Hugs to you and yours and I know what ever decision you have to make will be in Kayos best interest.

Val
 

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Kathy--

So sorry to hear about Kayos but please try to keep a positive attitude.

Massie had a hip replacement when she was 5 years old. At that point I would have had to have euthanized her very soon unless I did the surgery. She could no longer run or play. When the orthopedic vet saw the x-rays he laughed and asked which one because they were both beyond horrible.

I researched until the I found the best surgeon. He was an 8 hour drive away but had an excellent track record with successful hip replacement surgeries.
She had a very speedy and complete recovery. The new hip gave her a new lease on life.

There are also many natural forms and types of pain relief you can pursue that will help. If your vet doesn't know about then they you can consult with a vet who does. I have seen dogs go from completely lame to walking well just by finding the right supplement.
 

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Val the question would be same as Ruth's vet. Which one? Both are very bad.
Amputation would not be an option because they are both so bad, but if the specialist says it is than I have no issue with it.

My vet is not a holistic vet but uses a lot of supplements. She has a lot of Max's under control with supplements instead of drugs. So I give her credit when she says most supplements may afford some short term relief and I am certainly not above trying any and all too. I have one here called Traumheel that I started today. It is recommended by a Chiroprator.
 

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Our rescue has done several FHO's on dysplastic rescue dogs. I know somewhere in the literature it's not recommended for "big" dogs, but we have had great success with even double FHO's on large males even. Recovery from the FHO's is really quick, especially if they have good muscle tone to begin with.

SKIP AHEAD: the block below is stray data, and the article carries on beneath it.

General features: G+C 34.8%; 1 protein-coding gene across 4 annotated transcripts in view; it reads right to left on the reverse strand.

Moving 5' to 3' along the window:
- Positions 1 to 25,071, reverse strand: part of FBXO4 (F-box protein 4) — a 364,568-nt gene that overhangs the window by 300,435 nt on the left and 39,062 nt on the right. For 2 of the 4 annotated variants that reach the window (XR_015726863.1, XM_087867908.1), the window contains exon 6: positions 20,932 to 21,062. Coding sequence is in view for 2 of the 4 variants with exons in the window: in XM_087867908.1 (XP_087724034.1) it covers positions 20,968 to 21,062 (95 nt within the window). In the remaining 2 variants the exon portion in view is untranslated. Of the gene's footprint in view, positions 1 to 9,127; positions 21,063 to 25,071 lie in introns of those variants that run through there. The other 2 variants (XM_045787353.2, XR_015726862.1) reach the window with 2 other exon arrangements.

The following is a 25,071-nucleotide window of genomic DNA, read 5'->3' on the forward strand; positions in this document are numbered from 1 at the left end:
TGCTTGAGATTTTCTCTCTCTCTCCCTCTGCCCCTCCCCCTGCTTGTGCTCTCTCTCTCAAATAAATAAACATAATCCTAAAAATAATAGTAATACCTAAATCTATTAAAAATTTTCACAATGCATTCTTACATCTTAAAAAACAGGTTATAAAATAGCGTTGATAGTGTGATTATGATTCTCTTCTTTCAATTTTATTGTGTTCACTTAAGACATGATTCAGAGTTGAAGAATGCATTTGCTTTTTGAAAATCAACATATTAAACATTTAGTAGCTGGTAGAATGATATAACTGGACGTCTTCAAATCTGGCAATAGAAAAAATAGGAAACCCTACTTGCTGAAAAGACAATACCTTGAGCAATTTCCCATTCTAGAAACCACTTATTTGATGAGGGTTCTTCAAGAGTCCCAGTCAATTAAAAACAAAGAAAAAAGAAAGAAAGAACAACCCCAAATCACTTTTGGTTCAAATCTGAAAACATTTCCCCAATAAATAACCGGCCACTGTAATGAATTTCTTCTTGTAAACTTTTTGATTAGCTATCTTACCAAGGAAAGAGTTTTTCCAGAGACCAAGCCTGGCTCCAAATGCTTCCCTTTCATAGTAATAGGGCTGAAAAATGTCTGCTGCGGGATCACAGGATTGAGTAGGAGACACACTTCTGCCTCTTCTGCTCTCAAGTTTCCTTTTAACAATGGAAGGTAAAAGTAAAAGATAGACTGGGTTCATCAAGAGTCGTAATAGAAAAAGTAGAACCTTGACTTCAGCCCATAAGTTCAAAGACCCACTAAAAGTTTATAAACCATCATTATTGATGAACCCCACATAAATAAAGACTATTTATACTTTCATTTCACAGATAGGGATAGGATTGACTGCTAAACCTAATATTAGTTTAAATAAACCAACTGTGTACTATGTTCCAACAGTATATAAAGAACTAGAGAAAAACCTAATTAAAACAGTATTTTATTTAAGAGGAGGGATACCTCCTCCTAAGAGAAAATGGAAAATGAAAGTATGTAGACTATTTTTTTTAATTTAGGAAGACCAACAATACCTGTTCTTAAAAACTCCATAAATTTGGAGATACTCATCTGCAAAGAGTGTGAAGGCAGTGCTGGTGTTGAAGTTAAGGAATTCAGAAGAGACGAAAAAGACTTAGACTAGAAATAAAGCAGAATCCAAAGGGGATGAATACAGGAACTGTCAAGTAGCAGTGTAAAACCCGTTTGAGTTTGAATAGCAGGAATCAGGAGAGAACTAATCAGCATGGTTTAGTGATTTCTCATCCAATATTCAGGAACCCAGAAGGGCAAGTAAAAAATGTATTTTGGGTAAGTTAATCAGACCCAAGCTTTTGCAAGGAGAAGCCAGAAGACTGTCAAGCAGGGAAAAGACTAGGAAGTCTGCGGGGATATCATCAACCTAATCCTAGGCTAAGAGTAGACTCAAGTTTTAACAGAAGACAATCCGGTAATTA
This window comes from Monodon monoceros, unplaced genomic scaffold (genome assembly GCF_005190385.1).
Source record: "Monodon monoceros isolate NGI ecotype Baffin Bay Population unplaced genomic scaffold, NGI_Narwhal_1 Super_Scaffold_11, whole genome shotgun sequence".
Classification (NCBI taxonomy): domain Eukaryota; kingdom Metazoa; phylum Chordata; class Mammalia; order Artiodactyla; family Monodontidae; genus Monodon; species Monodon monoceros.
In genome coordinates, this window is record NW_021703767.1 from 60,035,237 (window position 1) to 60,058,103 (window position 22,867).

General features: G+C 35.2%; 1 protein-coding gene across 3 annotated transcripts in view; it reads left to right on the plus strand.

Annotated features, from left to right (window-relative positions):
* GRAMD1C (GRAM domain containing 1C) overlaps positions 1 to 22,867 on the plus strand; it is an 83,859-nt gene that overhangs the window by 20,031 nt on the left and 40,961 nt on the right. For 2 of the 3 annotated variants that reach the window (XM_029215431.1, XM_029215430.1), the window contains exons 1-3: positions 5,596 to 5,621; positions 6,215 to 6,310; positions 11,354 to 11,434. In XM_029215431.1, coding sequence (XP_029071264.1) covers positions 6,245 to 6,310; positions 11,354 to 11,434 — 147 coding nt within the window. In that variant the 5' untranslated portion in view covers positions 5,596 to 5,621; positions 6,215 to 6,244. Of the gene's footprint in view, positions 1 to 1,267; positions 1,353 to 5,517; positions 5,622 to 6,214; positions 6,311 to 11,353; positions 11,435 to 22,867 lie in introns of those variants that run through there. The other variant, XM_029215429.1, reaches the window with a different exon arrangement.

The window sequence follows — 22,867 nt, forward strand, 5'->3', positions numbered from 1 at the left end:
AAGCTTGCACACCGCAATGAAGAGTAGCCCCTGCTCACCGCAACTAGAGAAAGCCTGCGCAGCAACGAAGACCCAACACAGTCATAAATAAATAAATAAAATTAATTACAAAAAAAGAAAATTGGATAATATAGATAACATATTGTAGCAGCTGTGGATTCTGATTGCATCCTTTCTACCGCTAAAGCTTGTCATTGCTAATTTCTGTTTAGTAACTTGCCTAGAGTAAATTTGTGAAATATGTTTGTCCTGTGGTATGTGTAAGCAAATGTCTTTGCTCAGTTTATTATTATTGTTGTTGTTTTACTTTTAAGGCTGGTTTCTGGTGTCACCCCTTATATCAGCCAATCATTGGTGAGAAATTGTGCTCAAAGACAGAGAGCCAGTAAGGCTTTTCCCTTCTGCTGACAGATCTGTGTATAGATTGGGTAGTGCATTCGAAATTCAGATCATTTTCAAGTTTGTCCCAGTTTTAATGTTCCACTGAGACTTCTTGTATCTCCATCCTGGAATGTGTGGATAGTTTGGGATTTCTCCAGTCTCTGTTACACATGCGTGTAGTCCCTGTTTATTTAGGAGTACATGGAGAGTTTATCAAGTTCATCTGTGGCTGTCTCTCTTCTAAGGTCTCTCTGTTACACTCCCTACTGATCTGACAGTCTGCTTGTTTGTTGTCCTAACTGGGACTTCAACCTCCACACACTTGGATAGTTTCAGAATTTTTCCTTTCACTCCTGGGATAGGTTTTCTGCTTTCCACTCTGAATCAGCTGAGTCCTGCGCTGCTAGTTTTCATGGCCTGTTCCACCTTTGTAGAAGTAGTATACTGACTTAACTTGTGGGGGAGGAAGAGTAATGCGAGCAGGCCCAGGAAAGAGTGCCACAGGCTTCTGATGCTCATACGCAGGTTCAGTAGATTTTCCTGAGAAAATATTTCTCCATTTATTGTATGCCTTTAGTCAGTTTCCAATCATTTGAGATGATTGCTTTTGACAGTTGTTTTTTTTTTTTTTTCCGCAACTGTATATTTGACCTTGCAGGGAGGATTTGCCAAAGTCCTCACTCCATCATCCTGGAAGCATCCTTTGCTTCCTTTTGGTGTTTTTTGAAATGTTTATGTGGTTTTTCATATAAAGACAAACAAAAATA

Depending on the pain tolerance of the dog, there are a bunch of different things you can do. If she has been playing rough it is possible something is out of wack - do you have access to a chiropractor?

I know people who swear by "dog gone pain" I think that's what it is called.
I hope it is only temporary.
 

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Gosh, Kathy, I just read about Kayos. i am sorry that you are both going through this. I don't have any words of wisdom, or direct experience to share with you. But I wanted you to know that I am sending hugs and good thoughts your way.
Sheilah
 
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Kathy I have nothing to offer but good wishes and prayers. I hope for the best possible outcome.
 

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Originally Posted By: KathyWVal the question would be same as Ruth's vet. Which one? Both are very bad.
Amputation would not be an option because they are both so bad, but if the specialist says it is than I have no issue with it.

My vet is not a holistic vet but uses a lot of supplements. She has a lot of Max's under control with supplements instead of drugs. So I give her credit when she says most supplements may afford some short term relief and I am certainly not above trying any and all too. I have one here called Traumheel that I started today. It is recommended by a Chiroprator.
Amputation will not be an option for a dog with bilateral hip dysplasia. However, she will get tremendous mileage out of one good hip. Massie was on Traumeel for a number of years. Which joint supplement is she on? I can't remember. It may be worth switching her over to see if she will do better on a different one. I know Basu did better on one and Chama on another. Basu actually did really well on DGP: http://www.nexstepnutrition.com/doggoparejoa.html?gclid=CIDj5ObhiZUCFQiNHgodBB1Drg

And I promise to report back on whether or not the Cetyl-M helps Chama because her knees are completely trashed so if it helps her then it will probably help Kayos.

And, of course, some people swear by Ester C. I do have Rafi on Ester-C and I backed off for about a month and noticed he wasn't doing as well. Now he's back up to 2000mg/day. This article is about a dog who, like Kayos, was only given two options: http://www.workingdogs.com/doc0039.htm

Acupuncture can be of tremendous help for pain relief.

What is Kayos eating? Do you have a harness to help her get around? Is she still doing stairs?